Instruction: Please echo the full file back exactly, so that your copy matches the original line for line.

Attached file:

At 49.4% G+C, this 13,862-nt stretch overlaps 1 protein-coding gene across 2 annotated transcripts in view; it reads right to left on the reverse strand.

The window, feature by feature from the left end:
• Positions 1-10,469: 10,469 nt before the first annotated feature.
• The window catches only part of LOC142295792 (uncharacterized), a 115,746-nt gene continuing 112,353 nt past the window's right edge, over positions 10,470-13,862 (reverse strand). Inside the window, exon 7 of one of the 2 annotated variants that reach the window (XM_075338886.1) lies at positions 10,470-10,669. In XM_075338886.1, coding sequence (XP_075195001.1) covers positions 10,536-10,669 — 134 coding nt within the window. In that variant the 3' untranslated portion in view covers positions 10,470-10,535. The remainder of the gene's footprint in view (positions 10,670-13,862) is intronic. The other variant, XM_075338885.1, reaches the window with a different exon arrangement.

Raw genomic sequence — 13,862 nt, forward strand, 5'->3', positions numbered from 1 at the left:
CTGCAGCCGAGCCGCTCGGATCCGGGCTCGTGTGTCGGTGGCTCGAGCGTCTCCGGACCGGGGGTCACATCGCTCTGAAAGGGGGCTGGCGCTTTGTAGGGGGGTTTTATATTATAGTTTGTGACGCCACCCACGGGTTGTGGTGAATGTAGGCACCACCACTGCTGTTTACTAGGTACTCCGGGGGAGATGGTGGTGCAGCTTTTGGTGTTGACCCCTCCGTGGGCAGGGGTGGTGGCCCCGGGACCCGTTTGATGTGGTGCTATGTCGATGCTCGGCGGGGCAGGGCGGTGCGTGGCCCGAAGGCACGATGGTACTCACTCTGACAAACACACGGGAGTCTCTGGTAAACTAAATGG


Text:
At 49.4% G+C, this 13,862-nt stretch overlaps 1 protein-coding gene across 2 annotated transcripts in view; it reads right to left on the reverse strand.

The window, feature by feature from the left end:
• Positions 1-10,469: 10,469 nt before the first annotated feature.
• The window catches only part of LOC142295792 (uncharacterized), a 115,746-nt gene continuing 112,353 nt past the window's right edge, over positions 10,470-13,862 (reverse strand). Inside the window, exon 7 of one of the 2 annotated variants that reach the window (XM_075338886.1) lies at positions 10,470-10,669. In XM_075338886.1, coding sequence (XP_075195001.1) covers positions 10,536-10,669 — 134 coding nt within the window. In that variant the 3' untranslated portion in view covers positions 10,470-10,535. The remainder of the gene's footprint in view (positions 10,670-13,862) is intronic. The other variant, XM_075338885.1, reaches the window with a different exon arrangement.

Raw genomic sequence — 13,862 nt, forward strand, 5'->3', positions numbered from 1 at the left:
CTGCAGCCGAGCCGCTCGGATCCGGGCTCGTGTGTCGGTGGCTCGAGCGTCTCCGGACCGGGGGTCACATCGCTCTGAAAGGGGGCTGGCGCTTTGTAGGGGGGTTTTATATTATAGTTTGTGACGCCACCCACGGGTTGTGGTGAATGTAGGCACCACCACTGCTGTTTACTAGGTACTCCGGGGGAGATGGTGGTGCAGCTTTTGGTGTTGACCCCTCCGTGGGCAGGGGTGGTGGCCCCGGGACCCGTTTGATGTGGTGCTATGTCGATGCTCGGCGGGGCAGGGCGGTGCGTGGCCCGAAGGCACGATGGTACTCACTCTGACAAACACACGGGAGTCTCTGGTAAACTAAATGG